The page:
I’m not sure about the exact order in which I bought them, but I think the next one I got (meaning the first one I had actually purchased..) was John Coltrane’s 1957 release on Blue Note, Blue Train, with Lee Morgan, Curtis Fuller, Kenny Drew, Paul Chambers and Philly Joe Jones. I don’t know why exactly, but I didn’t instantly connect with this record. It was one of those times when you are checking something out, you KNOW you should be digging it, but it just doesn’t do it to you. Often, that same thing hits you hard when you go back to it later, and that’s what happened to me with Blue Train. I guess I needed to hear some other music, then listen to it again, this time understanding its context better. However, I do remember being immediately taken by Coltrane’s sound. Even if I still wasn’t sure what to make of the music, that sound of his was just something else. It was beyond music. It had certain qualities about it that appealed to me emotionally. I could hear kindness and good-heartedness through that sound, and that was something I loved about Coltrane right from the start. (A couple of years later I was already a Coltrane fanatic, listening to A Love Supreme for several months straight. I believe It didn’t leave the CD player for half a year.)

Staying true to my transcribing regime, I learned Lee Morgan’s solo on the title track and practiced it like there was no tomorrow. That’s probably the first complete solo I ever learned. It was so much fun playing all those fast 16th notes along with Morgan! Interestingly enough, as opposed to other stuff I was transcribing during that time, I don’t think that anything from that solo really got into my playing. In comparison, the first phrase from the aforementioned Oscar Peterson’s solo still pops up in my solos every now and then.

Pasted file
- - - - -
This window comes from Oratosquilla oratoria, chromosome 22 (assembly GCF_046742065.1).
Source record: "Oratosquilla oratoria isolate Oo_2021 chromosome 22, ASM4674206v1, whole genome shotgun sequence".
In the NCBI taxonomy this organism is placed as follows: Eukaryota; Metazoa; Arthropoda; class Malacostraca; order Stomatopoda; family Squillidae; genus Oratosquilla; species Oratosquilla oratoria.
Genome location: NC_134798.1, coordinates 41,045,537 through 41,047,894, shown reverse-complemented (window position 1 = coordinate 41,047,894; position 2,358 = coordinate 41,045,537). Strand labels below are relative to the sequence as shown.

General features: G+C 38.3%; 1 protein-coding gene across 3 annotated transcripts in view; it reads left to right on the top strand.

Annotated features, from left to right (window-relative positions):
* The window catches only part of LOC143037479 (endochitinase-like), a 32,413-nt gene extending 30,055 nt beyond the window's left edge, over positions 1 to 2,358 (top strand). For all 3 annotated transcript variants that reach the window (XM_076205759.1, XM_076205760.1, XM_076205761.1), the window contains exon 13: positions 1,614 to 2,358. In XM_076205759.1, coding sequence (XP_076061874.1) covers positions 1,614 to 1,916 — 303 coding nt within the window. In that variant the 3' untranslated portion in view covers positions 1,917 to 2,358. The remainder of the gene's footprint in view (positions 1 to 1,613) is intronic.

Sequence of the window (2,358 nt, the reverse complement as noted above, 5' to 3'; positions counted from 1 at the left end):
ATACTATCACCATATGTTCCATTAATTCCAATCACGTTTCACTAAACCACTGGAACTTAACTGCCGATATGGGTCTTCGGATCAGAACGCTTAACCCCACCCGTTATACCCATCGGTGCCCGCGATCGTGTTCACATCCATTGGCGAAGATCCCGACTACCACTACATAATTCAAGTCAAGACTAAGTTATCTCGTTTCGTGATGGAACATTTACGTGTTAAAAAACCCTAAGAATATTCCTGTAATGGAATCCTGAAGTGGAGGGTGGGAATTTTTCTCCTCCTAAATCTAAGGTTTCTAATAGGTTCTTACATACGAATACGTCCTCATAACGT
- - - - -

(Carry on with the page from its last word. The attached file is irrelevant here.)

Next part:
Next stop: Chick. Someone told me I had to get Chick Corea’s album Light as a Feather (with his band Return to Forever.) The guy had said it so convincingly that I just went to the store and got it; he said there was no chance I won’t love this record, and he was right; I did love it. In certain contexts I really like the Fender Rhodes, and this is easily one of the best Rhodes albums ever made. The sound of Chick’s Rhodes combined with Joe Farrell’s flute and Airto’s percussion.. I don’t know, something about this record simply worked for me. And of course, it had Spain on it – an immortal, everyone-knows-it kind of tune, which, for some reason, all the kids around me thought we have to play . No one was there to tell us we better learn the Blues and Rhythm Changes before we tackle this one, and so I jumped in and learned it. As you can guess by now, I’ve also started to learn Chick’s solo on it, which sounded so awesome; I only got three or four choruses, but there was so much hip vocabulary there! One thing I remember is that he’s arpeggiating an Eb7 chord over an F#7 chord in the first chorus; that was the first time I heard stuff like that! It got me excited and I started to explore harmonic ideas of my own.